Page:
White House officials and Republican negotiators are continuing to move closer to an agreement to raise the debt ceiling while also capping spending, two sources familiar with the matter said late Thursday.
The agreement is not yet finalized and there are a series of other outstanding issues beyond spending levels, with both sides especially far apart on work requirements for social safety net programs.
Under the potential agreement, the debt ceiling would be raised for two years while also capping federal spending — except for defense and veterans spending — for the same period, two sources familiar with the negotiations said.
A separate source who's also familiar with negotiations said the two sides are still working out details on the length of the spending caps deal, which Democrats have insisted should only last for as long as a debt ceiling raise.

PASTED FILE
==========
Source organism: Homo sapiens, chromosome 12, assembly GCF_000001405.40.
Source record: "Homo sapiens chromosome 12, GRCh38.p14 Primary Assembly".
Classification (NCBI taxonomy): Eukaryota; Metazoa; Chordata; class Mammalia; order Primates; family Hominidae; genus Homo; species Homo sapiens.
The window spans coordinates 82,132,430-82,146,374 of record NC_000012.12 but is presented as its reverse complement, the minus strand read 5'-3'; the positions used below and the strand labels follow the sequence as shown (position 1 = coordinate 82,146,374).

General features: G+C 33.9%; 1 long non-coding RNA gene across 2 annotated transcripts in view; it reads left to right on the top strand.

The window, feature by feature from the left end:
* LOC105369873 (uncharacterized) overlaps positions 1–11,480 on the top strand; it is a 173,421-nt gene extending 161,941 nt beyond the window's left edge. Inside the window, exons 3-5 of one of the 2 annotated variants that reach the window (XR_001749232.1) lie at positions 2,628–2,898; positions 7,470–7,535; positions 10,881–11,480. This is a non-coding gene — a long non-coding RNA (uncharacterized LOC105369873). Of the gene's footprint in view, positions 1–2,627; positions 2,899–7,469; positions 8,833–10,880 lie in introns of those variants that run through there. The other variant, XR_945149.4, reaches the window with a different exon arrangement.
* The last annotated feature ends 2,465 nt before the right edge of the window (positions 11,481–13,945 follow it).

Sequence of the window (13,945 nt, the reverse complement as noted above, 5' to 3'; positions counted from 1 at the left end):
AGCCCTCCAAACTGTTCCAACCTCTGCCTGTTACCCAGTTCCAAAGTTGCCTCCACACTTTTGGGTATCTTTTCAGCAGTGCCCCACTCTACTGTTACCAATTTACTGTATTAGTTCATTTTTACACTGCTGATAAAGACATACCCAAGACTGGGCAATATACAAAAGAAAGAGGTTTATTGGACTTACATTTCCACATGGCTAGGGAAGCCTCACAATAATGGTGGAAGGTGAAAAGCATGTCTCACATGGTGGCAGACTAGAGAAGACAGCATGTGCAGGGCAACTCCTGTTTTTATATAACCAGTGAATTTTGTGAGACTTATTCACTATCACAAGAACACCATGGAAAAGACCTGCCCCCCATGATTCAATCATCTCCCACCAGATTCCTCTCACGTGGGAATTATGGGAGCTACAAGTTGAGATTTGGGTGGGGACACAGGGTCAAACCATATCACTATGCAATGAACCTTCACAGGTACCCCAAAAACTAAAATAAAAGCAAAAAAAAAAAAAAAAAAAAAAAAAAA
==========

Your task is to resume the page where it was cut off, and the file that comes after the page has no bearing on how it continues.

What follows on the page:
Based on current discussions, non-defense discretionary spending levels would be cut to a level slightly below funding levels for the current fiscal year.
Discretionary spending would be allowed to rise by 1% in the second year of the agreement, the sources said.
Both sides still remain far apart on work requirements with Republicans still looking to add them to Medicaid, SNAP and TANF.
GOP negotiator Garret Graves told CNN Thursday evening that progress is slow, voicing frustration with the White House over key aspects of the negotiations, especially work requirements.
The White House “continues to prioritize paying people to not work over paying Social Security benefits and Medicare benefits, their efforts actually put in jeopardy those very benefits to senior citizens like Medicare and Social Security because they're refusing to negotiate on work requirements,” he said.